With Eid-ul-Fitr coming closer, sari makers in Tangail are now at the peak of rush, producing various hand-loomed saris.
“Tangail saris”, produced by local handloom weavers, are famous across the country and are almost always in demand. For their various designs and price flexibility, Tangail saris see a boost in sales in local markets ahead of Eid festivals, as they continue to attract an increasing number of buyers from both home and abroad.
A large portion of hand-loomed garments in markets across the country are manufactured in Tangail.
According to the local weavers, they have been making saris for Eid for the past three months to meet the demand. “This year, mostly cotton, pure silk, half silk and jamdani saris were made for Eid,” said Raghunath Basak, a weaver and also president of Tangail Sari Traders Association.
Over 3.5 lakh saris, produced in different areas of the district, were already distributed across the country over the last few weeks through traders, for Eid, he said.
Besides saris, salwar kameez for women and panjabis for men were also produced with local handlooms for the occasion, he added.
Subir Basak, another sari trader, said the efficient weavers were adept at making changes in their designs, keeping up with current trends to produce saris that were popular in and outside the country.
For this Eid, local weavers have been manufacturing different kinds of saris including casual hand-loomed saris as well as the more expensive ones, with prices ranging from Tk 500 to Tk 10,000, so that demands of people from all classes and backgrounds could be met, he said.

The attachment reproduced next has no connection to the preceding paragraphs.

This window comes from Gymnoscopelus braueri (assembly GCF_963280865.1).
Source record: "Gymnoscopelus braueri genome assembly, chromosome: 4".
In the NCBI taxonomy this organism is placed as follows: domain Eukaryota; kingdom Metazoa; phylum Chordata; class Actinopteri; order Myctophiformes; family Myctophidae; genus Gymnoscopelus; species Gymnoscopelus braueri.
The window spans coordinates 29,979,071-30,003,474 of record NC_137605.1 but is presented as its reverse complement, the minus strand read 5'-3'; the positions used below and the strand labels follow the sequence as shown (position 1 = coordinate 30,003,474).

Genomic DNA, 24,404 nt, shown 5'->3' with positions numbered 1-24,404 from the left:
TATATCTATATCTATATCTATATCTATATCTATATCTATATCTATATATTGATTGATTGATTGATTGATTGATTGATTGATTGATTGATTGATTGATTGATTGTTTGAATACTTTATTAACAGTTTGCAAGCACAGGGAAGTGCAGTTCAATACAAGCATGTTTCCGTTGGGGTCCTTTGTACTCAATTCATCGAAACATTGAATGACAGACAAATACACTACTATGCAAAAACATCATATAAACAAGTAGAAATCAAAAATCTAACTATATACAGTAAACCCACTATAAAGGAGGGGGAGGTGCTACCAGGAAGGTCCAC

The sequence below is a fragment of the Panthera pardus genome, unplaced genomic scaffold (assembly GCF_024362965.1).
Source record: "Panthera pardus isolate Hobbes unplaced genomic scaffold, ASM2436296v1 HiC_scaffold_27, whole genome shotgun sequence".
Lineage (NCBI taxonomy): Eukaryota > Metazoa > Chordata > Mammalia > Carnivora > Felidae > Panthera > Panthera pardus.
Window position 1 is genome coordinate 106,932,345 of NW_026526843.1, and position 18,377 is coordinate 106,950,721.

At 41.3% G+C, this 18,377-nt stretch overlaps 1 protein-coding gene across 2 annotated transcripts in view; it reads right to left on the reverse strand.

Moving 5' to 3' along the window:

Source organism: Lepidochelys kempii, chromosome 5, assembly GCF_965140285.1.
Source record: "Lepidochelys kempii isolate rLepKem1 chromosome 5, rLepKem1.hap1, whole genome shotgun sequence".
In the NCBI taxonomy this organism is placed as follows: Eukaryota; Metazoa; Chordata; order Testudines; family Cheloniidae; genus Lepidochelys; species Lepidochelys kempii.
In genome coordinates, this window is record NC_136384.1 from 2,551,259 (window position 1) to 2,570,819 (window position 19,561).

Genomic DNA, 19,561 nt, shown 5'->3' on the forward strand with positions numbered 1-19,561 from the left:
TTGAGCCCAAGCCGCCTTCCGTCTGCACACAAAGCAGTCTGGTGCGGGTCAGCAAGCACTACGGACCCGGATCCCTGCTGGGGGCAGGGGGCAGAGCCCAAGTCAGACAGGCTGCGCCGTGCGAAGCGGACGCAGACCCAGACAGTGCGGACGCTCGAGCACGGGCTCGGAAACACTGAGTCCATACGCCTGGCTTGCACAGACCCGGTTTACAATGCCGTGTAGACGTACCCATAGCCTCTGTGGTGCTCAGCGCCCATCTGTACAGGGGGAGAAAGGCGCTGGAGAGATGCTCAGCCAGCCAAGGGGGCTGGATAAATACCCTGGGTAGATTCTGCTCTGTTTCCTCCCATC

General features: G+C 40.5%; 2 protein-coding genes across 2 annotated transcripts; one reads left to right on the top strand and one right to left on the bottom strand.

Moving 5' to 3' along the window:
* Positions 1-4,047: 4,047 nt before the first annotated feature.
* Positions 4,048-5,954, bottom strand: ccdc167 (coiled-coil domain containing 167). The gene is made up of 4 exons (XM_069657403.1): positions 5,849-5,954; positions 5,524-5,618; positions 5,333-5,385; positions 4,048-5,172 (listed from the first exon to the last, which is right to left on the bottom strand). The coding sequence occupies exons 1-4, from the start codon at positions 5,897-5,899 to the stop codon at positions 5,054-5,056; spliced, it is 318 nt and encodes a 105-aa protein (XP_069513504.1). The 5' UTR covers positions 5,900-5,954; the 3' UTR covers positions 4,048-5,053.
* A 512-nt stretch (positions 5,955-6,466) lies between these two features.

The wholesale markets of Tangail saris had already gained momentum, including in Karatia and Pathrail, since the first week of Ramadan. Traders from different places of the country come to these markets to buy saris and later sell them in their respective areas.
Gitanjali Das, a worker of a handicrafts sales centre in Bogura, was browsing through saris at local market in Pathrail. She said she came there to buy 500 saris at different prices as the sales of hand-loomed saris are high during this time.
Iqbal Hossain, from Mohammadi Sari House in Dinajpur, said he comes to Tangail to buy saris one week after Ramadan begins, like every year, due to the reasonable prices at this time. He buys the saris from the wholesale market, and later sells them from his sari house.
“I will be back near the end of Ramadan to buy more saris if the first spell of my sales goes well,” he added.
About 1.5 lakh weavers worked with around 64,000 handlooms at Tangail sadar, Delduar, Kalihati and Basail upazilas in the district for the production of Eid saris.
Kazim Uddin, a veteran weaver of Chandi in Delduar upazila, said that earlier traditional Tangail saris were the first choice of a large number of women on any occasion, but now both the demand and sale had decreased.
Women now preferred salwar kameez over saris, he said.
The local handloom industries were also facing a shortage of efficient artisans as they were opting for other professions, he added.
The condition of local weavers, especially owners of small handloom factories, was also bad due to a shortage of capital and price hikes of the materials with which the saris were made, he said.
Now only few wealthy weavers and traders, most of them from Pathrail, were at the helm of the whole sari business in Tangail. They manufacture the garment using impoverished weavers with little wages, he added.